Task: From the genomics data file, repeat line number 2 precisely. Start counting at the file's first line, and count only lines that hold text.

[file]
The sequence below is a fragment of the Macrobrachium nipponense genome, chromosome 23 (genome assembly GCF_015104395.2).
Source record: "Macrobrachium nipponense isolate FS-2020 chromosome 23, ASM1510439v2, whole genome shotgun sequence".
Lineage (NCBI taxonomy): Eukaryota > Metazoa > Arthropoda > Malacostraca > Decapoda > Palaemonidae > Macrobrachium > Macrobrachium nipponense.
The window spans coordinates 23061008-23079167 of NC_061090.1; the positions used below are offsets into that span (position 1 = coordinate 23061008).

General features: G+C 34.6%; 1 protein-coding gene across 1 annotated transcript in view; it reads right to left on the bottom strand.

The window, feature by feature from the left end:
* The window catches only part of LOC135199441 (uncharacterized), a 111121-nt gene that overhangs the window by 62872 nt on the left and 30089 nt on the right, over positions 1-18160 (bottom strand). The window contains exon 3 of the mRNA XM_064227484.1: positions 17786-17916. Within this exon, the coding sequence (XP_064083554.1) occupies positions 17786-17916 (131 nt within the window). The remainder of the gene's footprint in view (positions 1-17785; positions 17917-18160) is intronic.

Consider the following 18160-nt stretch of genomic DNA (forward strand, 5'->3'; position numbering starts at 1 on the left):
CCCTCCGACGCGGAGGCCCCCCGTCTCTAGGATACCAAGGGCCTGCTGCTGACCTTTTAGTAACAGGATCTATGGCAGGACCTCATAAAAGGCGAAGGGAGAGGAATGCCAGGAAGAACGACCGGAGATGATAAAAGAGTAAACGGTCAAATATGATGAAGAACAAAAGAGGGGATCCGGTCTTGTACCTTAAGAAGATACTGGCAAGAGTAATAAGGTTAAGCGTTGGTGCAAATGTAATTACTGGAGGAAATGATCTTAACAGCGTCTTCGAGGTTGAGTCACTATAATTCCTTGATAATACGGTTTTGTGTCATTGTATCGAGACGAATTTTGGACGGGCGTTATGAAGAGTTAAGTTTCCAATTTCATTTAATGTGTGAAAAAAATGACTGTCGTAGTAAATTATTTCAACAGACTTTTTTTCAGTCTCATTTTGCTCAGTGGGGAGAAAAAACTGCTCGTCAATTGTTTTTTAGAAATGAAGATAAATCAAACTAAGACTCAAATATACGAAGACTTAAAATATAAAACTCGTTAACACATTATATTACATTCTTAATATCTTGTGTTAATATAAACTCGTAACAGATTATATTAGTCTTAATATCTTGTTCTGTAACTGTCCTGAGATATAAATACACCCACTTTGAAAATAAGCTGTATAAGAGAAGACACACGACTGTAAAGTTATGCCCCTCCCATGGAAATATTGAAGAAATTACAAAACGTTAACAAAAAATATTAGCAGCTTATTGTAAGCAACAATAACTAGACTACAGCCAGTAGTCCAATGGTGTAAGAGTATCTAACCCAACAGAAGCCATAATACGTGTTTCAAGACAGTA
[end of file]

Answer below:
Source record: "Macrobrachium nipponense isolate FS-2020 chromosome 23, ASM1510439v2, whole genome shotgun sequence".